Mencap urges councils to house service users as elderly parents die

Local authorities are failing to meet the
future housing needs of thousands of people with a learning
difficulty who are living at home with elderly parents, a major
survey of local authorities has found.

research, by learning difficulty charity Mencap, shows that only
one in four local authorities have made plans for 2002-3 to find
alternative accommodation for people with learning difficulties
being cared for by parents aged over 70.

report says: “On the current rate of planning of only 227 places
[in all local authorities] being provided per year – it will take
30 years to meet the needs of people living with older parents aged
70 and over.”

Housing Timebomb found that half of the local authorities
surveyed didn’t know the number of people with learning
difficulties living with elderly parents, only one in five have
provided for a significant increase in their residential and
nursing care budget for next year, and only one in 10 have provided
for an increase in supported living cash.

calls for social services to work with families to draw up
long-term care and support plans, ideally when the parent reaches
50, with priority given to those living with parents aged 70 and

also recommends that registers should be kept recording the number
of parents aged 60 and over, whether their children may need a move
within the next 3-5 years, and the type and cost of support needed.
The government estimates there are 29,000 people with a learning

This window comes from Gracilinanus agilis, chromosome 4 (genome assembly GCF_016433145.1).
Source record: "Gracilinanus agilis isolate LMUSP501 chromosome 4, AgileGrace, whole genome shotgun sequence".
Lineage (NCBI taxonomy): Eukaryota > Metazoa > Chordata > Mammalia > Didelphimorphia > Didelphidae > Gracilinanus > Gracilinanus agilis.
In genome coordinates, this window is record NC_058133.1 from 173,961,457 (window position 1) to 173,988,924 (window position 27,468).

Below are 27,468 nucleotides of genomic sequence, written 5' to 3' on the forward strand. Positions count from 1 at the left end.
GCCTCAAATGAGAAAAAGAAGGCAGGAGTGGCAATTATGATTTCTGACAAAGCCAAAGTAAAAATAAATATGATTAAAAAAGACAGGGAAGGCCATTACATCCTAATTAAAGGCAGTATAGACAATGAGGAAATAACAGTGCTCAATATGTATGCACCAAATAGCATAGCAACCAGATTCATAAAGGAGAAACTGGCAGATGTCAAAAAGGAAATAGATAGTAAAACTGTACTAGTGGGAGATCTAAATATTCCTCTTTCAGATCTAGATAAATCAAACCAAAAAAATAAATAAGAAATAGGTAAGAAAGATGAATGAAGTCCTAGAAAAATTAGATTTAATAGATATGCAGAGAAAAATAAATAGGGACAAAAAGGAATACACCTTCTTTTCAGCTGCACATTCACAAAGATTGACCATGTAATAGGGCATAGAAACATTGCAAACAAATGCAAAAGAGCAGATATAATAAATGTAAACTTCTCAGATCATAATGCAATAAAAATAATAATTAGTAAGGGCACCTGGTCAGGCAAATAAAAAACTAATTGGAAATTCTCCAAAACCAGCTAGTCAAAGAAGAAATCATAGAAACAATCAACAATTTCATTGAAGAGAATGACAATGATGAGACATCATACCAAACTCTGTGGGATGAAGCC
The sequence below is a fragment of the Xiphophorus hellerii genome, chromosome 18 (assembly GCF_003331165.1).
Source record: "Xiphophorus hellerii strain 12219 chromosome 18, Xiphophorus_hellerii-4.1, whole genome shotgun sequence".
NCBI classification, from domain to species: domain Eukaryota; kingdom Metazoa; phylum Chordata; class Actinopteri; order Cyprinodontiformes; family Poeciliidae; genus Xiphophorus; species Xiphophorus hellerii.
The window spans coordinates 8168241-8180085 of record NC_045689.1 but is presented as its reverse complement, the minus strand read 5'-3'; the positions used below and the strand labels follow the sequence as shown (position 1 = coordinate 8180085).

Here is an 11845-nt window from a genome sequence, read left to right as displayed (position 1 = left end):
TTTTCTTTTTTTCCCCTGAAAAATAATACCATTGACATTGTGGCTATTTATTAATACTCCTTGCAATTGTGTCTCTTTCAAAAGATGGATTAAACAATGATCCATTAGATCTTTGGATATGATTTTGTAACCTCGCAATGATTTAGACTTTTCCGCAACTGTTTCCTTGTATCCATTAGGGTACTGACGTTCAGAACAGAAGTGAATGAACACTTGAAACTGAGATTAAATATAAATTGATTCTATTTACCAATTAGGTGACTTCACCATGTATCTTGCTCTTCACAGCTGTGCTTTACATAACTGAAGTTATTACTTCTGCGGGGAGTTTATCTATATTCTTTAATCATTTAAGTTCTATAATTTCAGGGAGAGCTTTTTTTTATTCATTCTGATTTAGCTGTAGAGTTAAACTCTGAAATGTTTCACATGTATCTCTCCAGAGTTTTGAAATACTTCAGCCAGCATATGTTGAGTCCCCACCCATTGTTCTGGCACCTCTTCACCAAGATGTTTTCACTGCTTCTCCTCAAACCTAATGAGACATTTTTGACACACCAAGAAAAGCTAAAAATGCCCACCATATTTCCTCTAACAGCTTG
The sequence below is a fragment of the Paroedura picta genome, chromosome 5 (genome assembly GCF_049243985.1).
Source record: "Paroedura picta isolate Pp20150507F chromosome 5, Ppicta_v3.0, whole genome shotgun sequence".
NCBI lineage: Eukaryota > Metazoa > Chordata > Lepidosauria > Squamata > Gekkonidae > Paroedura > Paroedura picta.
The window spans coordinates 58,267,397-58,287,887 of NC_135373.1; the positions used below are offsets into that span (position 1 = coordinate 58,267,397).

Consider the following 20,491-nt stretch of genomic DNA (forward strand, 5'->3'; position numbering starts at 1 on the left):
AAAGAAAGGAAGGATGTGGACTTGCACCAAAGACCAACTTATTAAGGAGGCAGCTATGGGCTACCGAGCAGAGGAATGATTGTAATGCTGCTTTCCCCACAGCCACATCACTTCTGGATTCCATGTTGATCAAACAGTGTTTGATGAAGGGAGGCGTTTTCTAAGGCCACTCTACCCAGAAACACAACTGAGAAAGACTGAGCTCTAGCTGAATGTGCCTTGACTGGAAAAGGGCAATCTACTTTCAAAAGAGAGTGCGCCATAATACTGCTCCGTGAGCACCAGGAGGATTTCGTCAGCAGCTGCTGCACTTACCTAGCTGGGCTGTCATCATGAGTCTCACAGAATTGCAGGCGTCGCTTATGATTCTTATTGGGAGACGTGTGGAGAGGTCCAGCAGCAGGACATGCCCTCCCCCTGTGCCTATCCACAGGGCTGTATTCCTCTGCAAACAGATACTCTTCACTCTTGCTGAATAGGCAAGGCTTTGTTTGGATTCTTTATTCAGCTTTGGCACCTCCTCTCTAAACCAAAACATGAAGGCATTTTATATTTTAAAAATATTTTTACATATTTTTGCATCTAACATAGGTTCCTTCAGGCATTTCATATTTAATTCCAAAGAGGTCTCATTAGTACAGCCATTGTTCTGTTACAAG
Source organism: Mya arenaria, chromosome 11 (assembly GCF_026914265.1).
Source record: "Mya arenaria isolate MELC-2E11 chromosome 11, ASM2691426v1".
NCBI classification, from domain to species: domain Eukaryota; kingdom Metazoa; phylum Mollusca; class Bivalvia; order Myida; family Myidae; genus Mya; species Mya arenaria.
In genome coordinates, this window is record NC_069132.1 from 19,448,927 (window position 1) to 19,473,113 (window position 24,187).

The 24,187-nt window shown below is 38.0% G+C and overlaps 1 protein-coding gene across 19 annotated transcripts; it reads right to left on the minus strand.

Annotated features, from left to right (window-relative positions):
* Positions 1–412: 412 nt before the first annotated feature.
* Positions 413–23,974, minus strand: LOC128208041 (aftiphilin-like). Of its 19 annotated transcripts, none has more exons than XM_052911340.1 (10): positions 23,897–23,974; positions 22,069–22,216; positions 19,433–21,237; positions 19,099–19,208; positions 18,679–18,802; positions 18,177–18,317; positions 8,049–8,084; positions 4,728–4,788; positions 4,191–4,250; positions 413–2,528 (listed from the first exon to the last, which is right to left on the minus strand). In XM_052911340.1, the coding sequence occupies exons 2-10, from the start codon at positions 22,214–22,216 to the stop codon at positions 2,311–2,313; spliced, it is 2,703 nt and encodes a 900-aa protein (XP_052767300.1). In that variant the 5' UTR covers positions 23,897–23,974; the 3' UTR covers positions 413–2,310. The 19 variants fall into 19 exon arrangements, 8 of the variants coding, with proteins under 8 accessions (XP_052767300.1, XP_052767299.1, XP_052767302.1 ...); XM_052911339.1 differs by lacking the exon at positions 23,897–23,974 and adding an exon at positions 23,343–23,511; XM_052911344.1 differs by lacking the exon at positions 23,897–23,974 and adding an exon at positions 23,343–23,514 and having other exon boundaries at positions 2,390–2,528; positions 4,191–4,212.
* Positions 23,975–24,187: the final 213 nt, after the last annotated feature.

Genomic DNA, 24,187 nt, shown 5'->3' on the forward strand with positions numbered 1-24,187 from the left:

difficulty living at home with a parent aged 70 or over in

survey calls into question whether local authorities are following
government guidance to address the problem as a high

year, the learning difficulty white paper Valuing People
set out plans to introduce a performance indicator to identify the
percentage of carers aged 70 or over for whom a plan has been

Congdon, director of public affairs at Mencap, said that he had
expected to see councils produce a more rigorous response to the
government guidance. “They are only providing alternative housing
packages when the parent carer dies or becomes ill because it saves
them money in the short term. It means they are always faced with a
situation of making provision in a crisis.”

surveyed 150 English local authorities between January and May this
year. The report is based on responses from 92 of them covering
more than 90,000 adults with a learning difficulty known to local

Housing Timebomb can be found at

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